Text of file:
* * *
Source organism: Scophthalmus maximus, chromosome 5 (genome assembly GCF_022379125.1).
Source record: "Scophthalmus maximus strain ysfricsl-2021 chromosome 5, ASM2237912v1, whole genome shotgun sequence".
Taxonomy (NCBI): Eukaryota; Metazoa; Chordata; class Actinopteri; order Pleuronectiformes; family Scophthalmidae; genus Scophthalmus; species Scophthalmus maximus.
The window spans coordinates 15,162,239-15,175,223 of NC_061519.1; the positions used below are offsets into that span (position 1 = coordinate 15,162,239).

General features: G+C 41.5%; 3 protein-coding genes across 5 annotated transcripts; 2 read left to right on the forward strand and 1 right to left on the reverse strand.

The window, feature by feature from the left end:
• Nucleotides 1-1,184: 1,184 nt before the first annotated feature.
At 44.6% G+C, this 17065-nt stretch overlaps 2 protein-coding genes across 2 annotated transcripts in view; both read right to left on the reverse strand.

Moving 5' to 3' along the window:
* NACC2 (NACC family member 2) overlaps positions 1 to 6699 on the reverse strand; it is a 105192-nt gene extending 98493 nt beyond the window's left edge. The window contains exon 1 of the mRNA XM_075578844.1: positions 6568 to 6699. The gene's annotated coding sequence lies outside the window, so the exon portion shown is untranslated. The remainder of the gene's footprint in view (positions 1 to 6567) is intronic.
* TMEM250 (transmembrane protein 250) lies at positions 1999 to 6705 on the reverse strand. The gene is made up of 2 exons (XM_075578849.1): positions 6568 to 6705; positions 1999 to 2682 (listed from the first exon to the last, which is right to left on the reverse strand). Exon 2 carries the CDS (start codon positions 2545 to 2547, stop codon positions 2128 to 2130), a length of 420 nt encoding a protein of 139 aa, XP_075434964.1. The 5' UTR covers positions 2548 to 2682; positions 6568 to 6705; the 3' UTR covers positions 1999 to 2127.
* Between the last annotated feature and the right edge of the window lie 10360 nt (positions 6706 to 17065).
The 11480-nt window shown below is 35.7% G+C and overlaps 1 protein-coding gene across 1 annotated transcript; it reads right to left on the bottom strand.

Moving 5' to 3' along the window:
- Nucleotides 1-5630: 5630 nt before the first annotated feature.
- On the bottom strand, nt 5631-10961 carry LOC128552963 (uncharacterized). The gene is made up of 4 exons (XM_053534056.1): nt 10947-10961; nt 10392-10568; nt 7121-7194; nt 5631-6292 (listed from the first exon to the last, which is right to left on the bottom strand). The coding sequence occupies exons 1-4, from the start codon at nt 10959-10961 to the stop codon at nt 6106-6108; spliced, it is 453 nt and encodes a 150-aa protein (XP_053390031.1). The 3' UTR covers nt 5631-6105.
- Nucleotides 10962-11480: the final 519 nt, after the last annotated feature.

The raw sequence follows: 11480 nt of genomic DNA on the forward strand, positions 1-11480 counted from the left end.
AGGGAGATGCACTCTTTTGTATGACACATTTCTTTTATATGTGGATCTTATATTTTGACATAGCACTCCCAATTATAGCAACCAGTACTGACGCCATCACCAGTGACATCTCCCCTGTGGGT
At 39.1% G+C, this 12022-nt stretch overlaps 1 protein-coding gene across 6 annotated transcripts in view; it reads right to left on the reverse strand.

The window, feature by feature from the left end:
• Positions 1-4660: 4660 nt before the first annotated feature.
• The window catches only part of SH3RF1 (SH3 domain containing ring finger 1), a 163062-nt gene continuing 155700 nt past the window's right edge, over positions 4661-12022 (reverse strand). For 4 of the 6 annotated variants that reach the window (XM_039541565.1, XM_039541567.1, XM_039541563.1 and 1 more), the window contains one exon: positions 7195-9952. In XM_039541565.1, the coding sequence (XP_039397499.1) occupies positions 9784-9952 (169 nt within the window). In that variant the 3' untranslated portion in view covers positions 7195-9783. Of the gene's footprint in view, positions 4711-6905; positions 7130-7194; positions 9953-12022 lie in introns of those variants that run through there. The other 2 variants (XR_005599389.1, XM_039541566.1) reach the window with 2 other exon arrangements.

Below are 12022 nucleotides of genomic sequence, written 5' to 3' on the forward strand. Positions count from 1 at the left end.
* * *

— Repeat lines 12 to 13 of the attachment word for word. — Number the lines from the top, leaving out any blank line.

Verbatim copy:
* Between the last annotated feature and the right edge of the window lie 10360 nt (positions 6706 to 17065).
The 11480-nt window shown below is 35.7% G+C and overlaps 1 protein-coding gene across 1 annotated transcript; it reads right to left on the bottom strand.